What is fascism?

First published in rs21 magazine’s Autumn edition, Dave Renton delineates the types of extreme right movement and highlights the dangers of its newest form.

Britain First fascists on a demonstration through Dudley, 2015

Forty years ago the American leftist Susan Sontag wrote a piece, ‘Fascinating Fascism’. She was talking about the way in which decades after Hitler’s death a distinctive fascist look, a pornography of violence, kept on reappearing. Few people have been more fascinated by fascism than the activists of the far-right, who are torn between the knowledge that fascism is a hated philosophy and the difficulty of creating a unifying replacement for it. Their desire and their inability could both be seen in the summer at Charlottesville. For years, the press has been talking about the novelty of the American “alt-right”, its roots in new social milieux (gamer culture), its ability through websites such as Breitbart to influence the mainstream. But the moment the alt-right took to the streets, its novelty disappeared and we were left with people chanting ‘Hail Trump’, ‘Jews will not replace us,’ and carrying on their shields images of the rods (fasces) which gave fascism its name.

The Marxist definition of fascism can be summarised in a short phrase: fascism is a specific form of reactionary mass movement. The form is important but not decisive. The fascists of the 1930s believed in single rulers and party states and advocated anti-black racism, antisemitism, sexism, etc. These surface aspects recur. But they are not the heart of fascism. More important is its reactionary ambition. Fascism shared with the left a sense of historical change, that since the advent of social democracy the capitalist state had been reformed in a certain compromise between left and right, the expression of which was the welfare state. The fascists knew all this and determined to put history in reverse, to end welfare, to destroy the reformist parties and the trade unions which had won the workers these gains.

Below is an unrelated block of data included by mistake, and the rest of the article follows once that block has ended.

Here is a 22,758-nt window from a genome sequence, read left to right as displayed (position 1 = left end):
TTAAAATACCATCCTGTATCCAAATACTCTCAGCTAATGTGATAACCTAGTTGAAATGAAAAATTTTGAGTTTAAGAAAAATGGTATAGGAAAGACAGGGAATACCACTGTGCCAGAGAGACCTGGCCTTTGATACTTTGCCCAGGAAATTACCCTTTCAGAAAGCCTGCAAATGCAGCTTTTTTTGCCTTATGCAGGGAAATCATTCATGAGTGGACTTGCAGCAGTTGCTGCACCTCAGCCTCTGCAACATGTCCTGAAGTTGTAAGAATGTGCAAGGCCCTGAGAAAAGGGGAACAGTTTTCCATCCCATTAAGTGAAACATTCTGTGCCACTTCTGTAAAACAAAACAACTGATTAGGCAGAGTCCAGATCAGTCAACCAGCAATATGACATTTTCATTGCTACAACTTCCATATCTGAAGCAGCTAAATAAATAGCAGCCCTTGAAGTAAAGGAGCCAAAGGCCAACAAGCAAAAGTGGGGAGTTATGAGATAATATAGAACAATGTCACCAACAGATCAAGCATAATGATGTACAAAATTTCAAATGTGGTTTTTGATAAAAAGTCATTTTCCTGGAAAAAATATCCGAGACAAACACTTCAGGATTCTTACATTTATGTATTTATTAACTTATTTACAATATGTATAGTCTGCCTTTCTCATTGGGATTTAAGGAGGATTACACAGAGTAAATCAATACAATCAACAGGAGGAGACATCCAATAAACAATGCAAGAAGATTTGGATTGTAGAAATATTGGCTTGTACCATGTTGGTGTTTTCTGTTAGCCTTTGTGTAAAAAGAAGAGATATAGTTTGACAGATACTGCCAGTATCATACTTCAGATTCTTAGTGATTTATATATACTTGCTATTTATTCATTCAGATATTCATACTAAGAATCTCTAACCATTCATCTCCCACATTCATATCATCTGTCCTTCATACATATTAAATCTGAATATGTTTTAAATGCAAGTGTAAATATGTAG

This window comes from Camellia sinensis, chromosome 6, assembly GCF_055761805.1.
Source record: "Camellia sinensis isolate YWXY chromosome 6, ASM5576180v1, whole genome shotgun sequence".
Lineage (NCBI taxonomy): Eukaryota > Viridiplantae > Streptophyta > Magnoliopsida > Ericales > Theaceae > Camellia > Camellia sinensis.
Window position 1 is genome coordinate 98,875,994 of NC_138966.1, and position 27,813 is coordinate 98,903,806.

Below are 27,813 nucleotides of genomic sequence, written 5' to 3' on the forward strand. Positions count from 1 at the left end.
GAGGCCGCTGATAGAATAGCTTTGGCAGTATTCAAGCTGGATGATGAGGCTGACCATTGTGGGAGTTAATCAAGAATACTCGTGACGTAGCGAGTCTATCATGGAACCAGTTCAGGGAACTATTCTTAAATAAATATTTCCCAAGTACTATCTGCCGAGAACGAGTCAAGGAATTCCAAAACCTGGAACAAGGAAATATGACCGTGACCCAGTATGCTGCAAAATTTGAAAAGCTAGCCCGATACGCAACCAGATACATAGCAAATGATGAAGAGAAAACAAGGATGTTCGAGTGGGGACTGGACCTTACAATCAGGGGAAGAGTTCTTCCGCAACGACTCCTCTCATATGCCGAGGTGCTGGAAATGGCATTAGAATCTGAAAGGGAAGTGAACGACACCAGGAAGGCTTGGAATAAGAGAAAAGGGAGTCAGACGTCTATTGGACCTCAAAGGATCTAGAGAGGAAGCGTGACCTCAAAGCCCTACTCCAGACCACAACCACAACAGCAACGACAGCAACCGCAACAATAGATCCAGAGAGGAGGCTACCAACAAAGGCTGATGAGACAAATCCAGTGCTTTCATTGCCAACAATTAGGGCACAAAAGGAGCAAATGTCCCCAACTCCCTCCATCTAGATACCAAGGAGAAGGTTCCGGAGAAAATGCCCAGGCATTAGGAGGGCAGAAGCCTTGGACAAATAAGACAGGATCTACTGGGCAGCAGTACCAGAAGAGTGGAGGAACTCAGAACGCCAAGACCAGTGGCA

Today’s far right accepts the reactionary label, although the social transformation it pits itself against is also the one in our own time – the gains of social liberalism since the 1960s. Fascism, unlike Conservatism, is a mass politics. It needs control of the streets. It exults in the relationship between a dynamic leader and a tame crowd. The joining together of a mass movement with reactionary politics provides fascism with the means to grasp historical opportunities that are closed to other, more sedate rightwing politics. But it is also fascism’s great weakness, because even in its moments of rapid advance fascism relies on the mobilisation of thousands and then millions of people – who have no real interest in a future in which they too would be slaves.

Of course, the American right today isn’t fascist, not in the sense I’ve outlined. The far right is too small for its stunts to be characterisable as mass politics. And its patron Trump is opening the door to fascism. He is not a fascist himself. But for the left these are anxious times. A movement we hoped we’d defeated forever is stirring. Each time it does, its full return comes a little closer.


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